Thousands of people start writing books but, somewhere along the way, get bogged down and never finish. I can’t say I have all the answers, but here are some of the roadblocks I’ve experienced.
Expecting First Draft Perfection. The odds against writing perfect prose the first time around are astronomically against you. Nobody, I mean, nobody is capable of writing a final draft the first time around. One of my favorite writing books is Write Away by best selling author Elizabeth George. Each chapter begins with a quote from the journal she kept while writing one of her 150,000 word novels (yes, that’s an enormous book). This woman who’s sold a bajillion books, whose fans anxiously await her next offering said after viewing her daily quota of words, “What am I doing pretending to be a writer?” We all have self-doubts. We can’t let them cripple us into believing we have to strive for perfection the first time around. That’s what re-writes are for.
Don’t Get Bogged Down in Research. I adore research. Google, I love you! Here’s an example of how research led me astray. In the last book of my series, Midnight Moon, I wanted to describe an interesting piece of Native American jewelry, one that might be easily imbued with mystical qualities. Had I been more organized, I’d have done my research well ahead of the time I actually wrote about it. But, no, I wasted three hours scrolling through countless websites as I looked for the perfect ring, pendant, bracelet or locket to fit my needs. Since the Big Dipper figures into the final plot, of course I had to order a pendant featuring the seven stars. For inspiration (heh). Bottom line: research first or better yet, underline or highlight the area that requires research. Trust me, it will save you time and money.
Fear of Rejection. Before I sold my first book I knew the odds were against me. A close family member told me only 2% of books submitted to agents and editors are published. Why did I persist? I admit I have a stubborn streak. When someone tells me I can’t do something, the little voice inside my head says, “Oh, yeah”? I wanted to prove I could start and finish a book. And I did. Even today, with seven published books under my belt, old doubts still float to the surface. What if I can’t come up with a fresh plot? What if nobody likes my latest book? Fear of rejection is paralyzing. It stifles your creativity and moves you backward instead of forward. So, do what I do. Take a deep breath and kick it to the curb.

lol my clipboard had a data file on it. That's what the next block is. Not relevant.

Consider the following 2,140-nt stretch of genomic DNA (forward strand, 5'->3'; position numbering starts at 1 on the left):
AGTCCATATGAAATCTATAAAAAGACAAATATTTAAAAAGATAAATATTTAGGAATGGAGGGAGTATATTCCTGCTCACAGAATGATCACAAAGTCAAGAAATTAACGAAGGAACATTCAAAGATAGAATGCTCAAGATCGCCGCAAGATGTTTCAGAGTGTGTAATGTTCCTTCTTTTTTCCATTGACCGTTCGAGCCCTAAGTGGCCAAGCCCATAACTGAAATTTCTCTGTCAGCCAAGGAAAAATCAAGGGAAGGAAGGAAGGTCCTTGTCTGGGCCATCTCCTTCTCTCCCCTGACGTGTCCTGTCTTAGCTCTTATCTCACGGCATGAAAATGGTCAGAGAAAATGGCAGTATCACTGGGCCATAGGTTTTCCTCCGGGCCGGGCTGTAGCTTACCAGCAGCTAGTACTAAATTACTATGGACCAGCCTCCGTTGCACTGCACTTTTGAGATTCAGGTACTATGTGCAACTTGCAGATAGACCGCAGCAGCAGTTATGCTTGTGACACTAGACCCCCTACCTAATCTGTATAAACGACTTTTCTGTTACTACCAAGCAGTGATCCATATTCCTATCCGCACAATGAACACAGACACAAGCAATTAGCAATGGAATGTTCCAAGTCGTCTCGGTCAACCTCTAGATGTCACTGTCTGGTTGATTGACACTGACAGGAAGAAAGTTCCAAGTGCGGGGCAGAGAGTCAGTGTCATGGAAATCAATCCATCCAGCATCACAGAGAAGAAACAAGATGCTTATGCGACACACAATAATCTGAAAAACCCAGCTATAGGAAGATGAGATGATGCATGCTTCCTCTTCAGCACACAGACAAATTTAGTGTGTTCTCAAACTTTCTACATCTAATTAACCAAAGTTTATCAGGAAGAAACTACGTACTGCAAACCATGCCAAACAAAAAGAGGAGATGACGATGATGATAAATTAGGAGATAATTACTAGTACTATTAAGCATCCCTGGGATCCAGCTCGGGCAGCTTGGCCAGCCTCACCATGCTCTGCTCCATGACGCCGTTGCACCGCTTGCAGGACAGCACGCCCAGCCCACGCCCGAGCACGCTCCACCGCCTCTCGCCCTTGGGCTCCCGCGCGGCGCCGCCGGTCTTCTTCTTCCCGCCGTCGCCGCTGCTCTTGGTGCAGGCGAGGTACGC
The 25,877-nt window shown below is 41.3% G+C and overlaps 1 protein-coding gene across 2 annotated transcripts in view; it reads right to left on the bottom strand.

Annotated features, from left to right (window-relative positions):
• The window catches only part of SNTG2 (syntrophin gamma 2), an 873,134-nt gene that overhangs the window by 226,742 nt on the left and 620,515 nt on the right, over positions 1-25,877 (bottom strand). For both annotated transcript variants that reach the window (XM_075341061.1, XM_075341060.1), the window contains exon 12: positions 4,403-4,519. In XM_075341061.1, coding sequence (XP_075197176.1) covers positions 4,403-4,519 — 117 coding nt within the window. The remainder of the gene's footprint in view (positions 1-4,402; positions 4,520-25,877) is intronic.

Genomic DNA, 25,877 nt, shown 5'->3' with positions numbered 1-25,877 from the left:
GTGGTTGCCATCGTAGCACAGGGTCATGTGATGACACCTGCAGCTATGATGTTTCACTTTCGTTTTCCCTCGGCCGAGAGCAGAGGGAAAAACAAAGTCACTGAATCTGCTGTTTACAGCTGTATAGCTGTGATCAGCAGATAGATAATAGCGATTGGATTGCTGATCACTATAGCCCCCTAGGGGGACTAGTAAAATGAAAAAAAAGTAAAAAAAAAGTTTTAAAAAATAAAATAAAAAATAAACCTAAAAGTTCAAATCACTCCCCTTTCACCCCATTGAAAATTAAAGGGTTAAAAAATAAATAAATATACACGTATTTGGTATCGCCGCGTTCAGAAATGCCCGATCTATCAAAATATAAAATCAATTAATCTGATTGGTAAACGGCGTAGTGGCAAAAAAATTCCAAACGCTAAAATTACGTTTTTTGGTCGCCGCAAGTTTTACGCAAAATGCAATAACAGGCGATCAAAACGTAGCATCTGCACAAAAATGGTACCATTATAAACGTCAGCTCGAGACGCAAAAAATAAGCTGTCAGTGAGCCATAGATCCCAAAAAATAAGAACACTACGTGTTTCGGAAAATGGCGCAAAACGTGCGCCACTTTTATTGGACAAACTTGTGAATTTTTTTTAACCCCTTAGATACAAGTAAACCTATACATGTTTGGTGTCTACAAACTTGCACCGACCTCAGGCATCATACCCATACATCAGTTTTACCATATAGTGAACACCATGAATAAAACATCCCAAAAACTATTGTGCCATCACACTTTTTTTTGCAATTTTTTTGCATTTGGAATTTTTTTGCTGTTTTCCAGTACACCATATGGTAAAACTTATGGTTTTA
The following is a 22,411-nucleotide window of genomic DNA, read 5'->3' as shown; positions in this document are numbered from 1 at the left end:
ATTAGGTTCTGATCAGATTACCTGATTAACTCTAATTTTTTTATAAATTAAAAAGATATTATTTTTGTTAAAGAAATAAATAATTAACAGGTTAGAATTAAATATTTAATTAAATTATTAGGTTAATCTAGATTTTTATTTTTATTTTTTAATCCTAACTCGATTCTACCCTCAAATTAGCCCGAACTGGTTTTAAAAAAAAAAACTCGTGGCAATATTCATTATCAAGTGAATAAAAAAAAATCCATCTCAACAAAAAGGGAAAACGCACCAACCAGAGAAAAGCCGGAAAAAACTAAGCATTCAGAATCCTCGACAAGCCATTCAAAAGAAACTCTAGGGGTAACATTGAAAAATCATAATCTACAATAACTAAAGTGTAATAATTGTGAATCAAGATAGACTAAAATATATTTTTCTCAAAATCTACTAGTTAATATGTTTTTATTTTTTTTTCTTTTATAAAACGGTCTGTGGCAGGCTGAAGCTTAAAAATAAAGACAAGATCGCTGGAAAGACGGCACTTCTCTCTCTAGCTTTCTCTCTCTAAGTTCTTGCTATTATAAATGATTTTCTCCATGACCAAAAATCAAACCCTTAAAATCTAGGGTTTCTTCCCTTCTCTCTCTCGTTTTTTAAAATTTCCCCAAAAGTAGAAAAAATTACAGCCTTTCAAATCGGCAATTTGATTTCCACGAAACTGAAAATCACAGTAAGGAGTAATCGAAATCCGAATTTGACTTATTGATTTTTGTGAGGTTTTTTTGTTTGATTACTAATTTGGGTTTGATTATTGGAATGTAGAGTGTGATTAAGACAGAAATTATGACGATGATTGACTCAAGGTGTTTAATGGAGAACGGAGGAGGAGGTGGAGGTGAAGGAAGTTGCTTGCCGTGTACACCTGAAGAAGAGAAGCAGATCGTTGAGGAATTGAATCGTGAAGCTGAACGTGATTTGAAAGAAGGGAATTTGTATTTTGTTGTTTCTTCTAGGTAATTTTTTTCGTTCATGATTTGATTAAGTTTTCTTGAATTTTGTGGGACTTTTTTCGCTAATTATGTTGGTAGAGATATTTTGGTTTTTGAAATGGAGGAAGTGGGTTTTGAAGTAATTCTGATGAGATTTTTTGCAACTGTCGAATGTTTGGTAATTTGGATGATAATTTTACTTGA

Forge a Relationship With Someone Who Will Make You a Better Writer. Writing is solitary, lonely business. The Internet has made it less so. Because it is absolutely impossible to be objective about your own writing, join a critique group, find a beta reader or, if you plan to self-publish, hire a competent editor who will go over your manuscript with a cool, dispassionate eye and offer the constructive criticism needed to polish your book. Trust me, it will save you many an embarrassing moment. How do I know this? Because people simply love to point out the error they found on page 44.
Give Yourself a Pat on the Back. You started the journey. You’ve made progress. Instead of looking back at what you’ve written and agonizing over your unpolished prose, take a moment to be proud of what you’ve accomplished. While you’re at it, promise yourself that you will finish. Try to squeeze in a little writing time each day. Before you know it, your book will be done and you will have accomplished what many others set out to do but failed, probably because of one of the roadblocks already described. Writers write. They persist even when discouraged. They finish what they start. You can do it!